Haden Makes His Debut

Haden Makes His Debut

Joe Haden made his debut as an official member of the Cleveland Browns on Sunday. The OBR was on hand to get some impressions from Mangini on his new $50 million rookie, as well as the his thoughts on Seneca Wallace and Jerome Harrison's blocking.

BEREA—The Browns have everybody in the fold as Joe Haden officially signed his contract and was on the field for his first practice with the Browns on Sunday afternoon.

"Joe Haden ran his tests and did all of his physical stuff last night and he's ready to go," Eric Mangini said prior to Sunday's practice. "He's behind, but we'll try to get him up to speed as soon as possible."

Mangini said that although Haden is behind, it doesn't necessarily mean he won't be ready to challenge for a starting spot.

"I don't think any of that stuff will be decided right away," Mangini said. "We have plenty of time for him to get out there and show what he can do."

When Mangini was with the Jets, they draft Darrelle Revis, who started from day one.

"Everybody is different," he said. "Revis is Revis and Joe is Joe. He'll get opportunities and we'll see how it plays out."

Mangini said he is in no rush to put Haden on the field.

"There is no timeline on it," he said. "As many multiple receiver teams we play, he should have opportunities to play."

Mangini said that although Haden missed the rookie week, he has been able to study on his own.

"We gave him a lot of information and we have a program where they can study on the internet," he said. "There were three or four different ways that he could keep up with the information. He said he really focused on the installs while he was gone."

Mangini said it is overwhelming for rookies as they make the transition from college to the NFL.

"The whole group of rookies struggle because it's volume," he said. "It's new coaching, new people, new buildings, everything's new.  Some guys come through it quicker than others.

"He's a good kid, a smart kid and he'll adjust well."

Mangini said that the cornerback position can be very lonely, especially for a rookie.

"It's pretty tough because you're out there and you're isolated," he said. "When the offensive coordinator decides who to go against you usually get the short straw. The nice thing we have some older guys who can help him through the transition."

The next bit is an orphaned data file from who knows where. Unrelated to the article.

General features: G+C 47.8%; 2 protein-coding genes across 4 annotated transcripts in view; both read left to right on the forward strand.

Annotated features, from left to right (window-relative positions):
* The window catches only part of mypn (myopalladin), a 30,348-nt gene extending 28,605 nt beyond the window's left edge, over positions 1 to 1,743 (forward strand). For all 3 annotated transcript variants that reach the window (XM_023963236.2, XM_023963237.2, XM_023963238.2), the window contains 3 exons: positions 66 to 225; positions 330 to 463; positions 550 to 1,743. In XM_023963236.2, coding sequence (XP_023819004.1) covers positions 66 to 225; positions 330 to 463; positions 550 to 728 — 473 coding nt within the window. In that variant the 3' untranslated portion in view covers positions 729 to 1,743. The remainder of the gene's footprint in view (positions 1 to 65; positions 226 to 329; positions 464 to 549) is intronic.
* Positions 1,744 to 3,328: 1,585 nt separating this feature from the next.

Mangini was asked if Haden would have to do any extra running for coming in late.

"No, but there will be a lot running through his mind."

Notebook

Mangini Likes Seneca: QB Seneca Wallace has looked particularly good in the early going of training camp. He's throwing the ball well and accurately and has been able to move around in the pocket and keep plays going.

"I don't see any change in the way we approach the season with Seneca," he said. "I've been happy with his progress since the OTAs. He has a good arm and he's accurate. He's got good feet. I'm really encouraged by his progress."

Wallace has been talked about being teamed up with WR Josh Cribbs in a version of the Wildcat offense, referred to by Mike Holmgren as the Cyclone.

"You can do some different things with him," Mangini said. "You just might be able to move up the selection a little higher on Seneca's list than Jake's (Delhomme)."

Mangini said that Wallace isn't always moving when he throws.

"I know he's not always on the move when he throws," he said. "If there's a problem with the route he has the opportunity to extend the play with his feet."

Better Blocker: Mangini said one of the areas that he challenged RB Jerome Harrison on was his blocking in passing situations and he rose to the challenge.

"One of the things I wanted him to work on was blocking on third down," Mangini said. "I think he did a really nice job at that and there were some cases where he saved the play. I thought he did a nice job."

Mangini said the key for a smaller back is the key.

"Usually, it comes down to leverage and placement, knowing where to hit and what you have to do."

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